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ACIP Internationalization Series: Fishers and Eels: Disappearing Livelihoods and Endangered Species in an Age of Extinction
Though for centuries perhaps the most commonly eaten fish in Europe, the European Eel (Anguilla anguilla) is critically endangered, having declined in population by more than 95% since the 1960s. Bearing witness to this eco-social transformation is the aging last generation of eel catchers, whose labour and livelihood once supplied the British public with eel. With few young eel catchers adopting the profession, the skills, knowledge, memories, and experience of small-scale commercial eel fishing in the UK is set to pass into extinction, even if the eel itself narrowly avoids it.

Drawing on recent work in the extinction studies, multi-species geographies, and oral history, this paper narrates the multiple borderland crossings of the fisher/eel relation—rural/urban, abundance/extinction, life/death, and more—in the context of the longstanding Norfolk-London eel trade. The paper relies on interviews and archival materials from an eel fisher who, acutely aware of the crisis of the eel and their profession, reflects on the meaning of extinction, recounts historical practices of eel fishing, and examines their own role in this moment of environmental transformation. Lastly, the paper considers the role of oral history, living memory, and disappearing environmental knowledge in an age of extinction.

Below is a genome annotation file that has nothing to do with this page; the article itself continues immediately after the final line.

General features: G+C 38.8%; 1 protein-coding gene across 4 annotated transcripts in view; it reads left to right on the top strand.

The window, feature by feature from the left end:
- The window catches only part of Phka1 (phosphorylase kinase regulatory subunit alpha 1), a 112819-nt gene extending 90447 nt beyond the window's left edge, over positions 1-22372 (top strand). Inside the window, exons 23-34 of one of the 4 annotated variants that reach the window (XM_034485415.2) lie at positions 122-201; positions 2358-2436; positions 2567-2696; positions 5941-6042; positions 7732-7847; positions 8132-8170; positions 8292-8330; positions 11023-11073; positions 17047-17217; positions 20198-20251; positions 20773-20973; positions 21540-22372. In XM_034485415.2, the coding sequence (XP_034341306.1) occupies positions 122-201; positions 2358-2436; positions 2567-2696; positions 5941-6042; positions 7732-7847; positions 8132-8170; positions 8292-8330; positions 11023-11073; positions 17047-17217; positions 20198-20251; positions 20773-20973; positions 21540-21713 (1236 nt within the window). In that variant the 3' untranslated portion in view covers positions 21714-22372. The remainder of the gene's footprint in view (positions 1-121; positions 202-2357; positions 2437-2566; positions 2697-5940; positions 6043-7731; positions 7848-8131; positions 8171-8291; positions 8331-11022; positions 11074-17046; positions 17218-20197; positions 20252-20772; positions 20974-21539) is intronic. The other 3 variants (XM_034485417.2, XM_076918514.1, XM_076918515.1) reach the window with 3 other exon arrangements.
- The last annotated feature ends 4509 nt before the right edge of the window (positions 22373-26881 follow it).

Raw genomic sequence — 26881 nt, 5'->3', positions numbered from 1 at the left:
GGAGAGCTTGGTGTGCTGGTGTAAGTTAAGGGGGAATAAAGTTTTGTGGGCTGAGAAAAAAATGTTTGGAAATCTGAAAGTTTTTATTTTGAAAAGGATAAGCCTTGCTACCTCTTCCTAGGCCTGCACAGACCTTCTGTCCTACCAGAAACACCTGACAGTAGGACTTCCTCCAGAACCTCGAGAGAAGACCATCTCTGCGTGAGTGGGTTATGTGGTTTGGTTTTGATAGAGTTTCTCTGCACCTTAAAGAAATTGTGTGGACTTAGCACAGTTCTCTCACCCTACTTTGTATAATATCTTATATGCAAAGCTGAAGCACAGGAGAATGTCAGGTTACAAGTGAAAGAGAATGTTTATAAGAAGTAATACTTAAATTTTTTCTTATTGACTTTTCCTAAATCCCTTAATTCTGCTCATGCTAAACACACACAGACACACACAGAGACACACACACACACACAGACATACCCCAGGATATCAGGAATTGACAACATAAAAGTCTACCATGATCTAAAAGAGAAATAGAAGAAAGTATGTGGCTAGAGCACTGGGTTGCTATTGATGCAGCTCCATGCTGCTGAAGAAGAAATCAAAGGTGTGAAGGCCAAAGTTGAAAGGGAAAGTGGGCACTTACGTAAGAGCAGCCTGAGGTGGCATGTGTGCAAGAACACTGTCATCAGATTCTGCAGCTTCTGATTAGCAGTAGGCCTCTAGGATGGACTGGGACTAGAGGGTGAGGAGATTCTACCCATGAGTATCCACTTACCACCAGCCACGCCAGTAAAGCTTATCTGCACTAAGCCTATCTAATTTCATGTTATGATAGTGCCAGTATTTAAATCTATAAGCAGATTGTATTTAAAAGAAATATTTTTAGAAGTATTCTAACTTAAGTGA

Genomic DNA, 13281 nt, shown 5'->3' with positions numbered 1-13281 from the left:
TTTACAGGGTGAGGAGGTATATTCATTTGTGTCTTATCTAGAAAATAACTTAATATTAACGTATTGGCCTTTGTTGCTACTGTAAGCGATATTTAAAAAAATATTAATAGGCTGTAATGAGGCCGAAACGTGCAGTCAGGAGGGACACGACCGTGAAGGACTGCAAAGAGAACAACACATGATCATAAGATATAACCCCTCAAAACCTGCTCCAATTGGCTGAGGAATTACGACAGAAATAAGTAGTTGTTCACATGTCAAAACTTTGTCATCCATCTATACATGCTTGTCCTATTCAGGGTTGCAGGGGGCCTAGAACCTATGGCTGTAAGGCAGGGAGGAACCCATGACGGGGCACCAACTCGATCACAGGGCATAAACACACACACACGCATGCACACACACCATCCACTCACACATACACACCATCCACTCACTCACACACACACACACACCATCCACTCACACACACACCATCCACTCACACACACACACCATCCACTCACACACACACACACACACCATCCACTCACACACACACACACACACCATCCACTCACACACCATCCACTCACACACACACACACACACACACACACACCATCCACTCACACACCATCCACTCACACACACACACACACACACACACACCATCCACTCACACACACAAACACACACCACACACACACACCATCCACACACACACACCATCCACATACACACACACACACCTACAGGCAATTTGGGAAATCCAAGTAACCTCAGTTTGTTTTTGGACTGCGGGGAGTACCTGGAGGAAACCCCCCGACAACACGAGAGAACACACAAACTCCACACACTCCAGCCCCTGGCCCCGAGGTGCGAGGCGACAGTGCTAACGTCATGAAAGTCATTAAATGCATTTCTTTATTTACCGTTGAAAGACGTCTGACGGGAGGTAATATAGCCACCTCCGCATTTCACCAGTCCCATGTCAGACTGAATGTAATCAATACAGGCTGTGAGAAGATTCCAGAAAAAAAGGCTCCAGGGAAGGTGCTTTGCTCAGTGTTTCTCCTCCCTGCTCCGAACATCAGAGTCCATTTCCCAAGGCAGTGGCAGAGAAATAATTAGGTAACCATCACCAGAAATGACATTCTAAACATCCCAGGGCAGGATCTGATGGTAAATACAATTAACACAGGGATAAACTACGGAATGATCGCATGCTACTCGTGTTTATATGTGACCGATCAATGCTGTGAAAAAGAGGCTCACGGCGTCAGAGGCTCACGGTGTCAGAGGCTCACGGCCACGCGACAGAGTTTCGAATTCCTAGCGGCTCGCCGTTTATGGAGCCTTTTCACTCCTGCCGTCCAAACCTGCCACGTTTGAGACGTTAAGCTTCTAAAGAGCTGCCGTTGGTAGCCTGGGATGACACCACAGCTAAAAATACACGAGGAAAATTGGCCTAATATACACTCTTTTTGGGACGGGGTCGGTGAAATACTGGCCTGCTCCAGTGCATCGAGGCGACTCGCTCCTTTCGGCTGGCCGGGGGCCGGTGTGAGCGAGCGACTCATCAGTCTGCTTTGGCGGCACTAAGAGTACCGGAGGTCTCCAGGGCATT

Dec 2, 2022 07:00 PM in Pacific Time (US and Canada)

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Seth Gustafson, Ph.D.
Assistant Professor, Applied Environmental Science @CSUMB
Dr. Seth Gustafson was recently appointed in August as an assistant professor in the Applied Environmental Science department here at CSUMB. From 2016-2022, he was a Lecturer in Human Geography in the Department of Geography at University College London. There, he convened the MSc in Environment, Politics, and Society, and taught and researched generally on topics of urban environmental politics, problems, and histories. Prior to joining UCL, he was a post-doctoral research associate at the Sustainability Research Centre of the University of Bremen (Germany) with INTERCOAST, an interdisciplinary coastal research post-graduate training programme split between Germany and New Zealand. Dr. Gustafson finished his PhD in Geography in 2014 at the University of Georgia (USA), which examined how urbanisation is changing environmental politics in historically rural areas of Appalachia. Before moving to CSUMB, he was writing on two topics pertaining to eels in London and urban air pollution.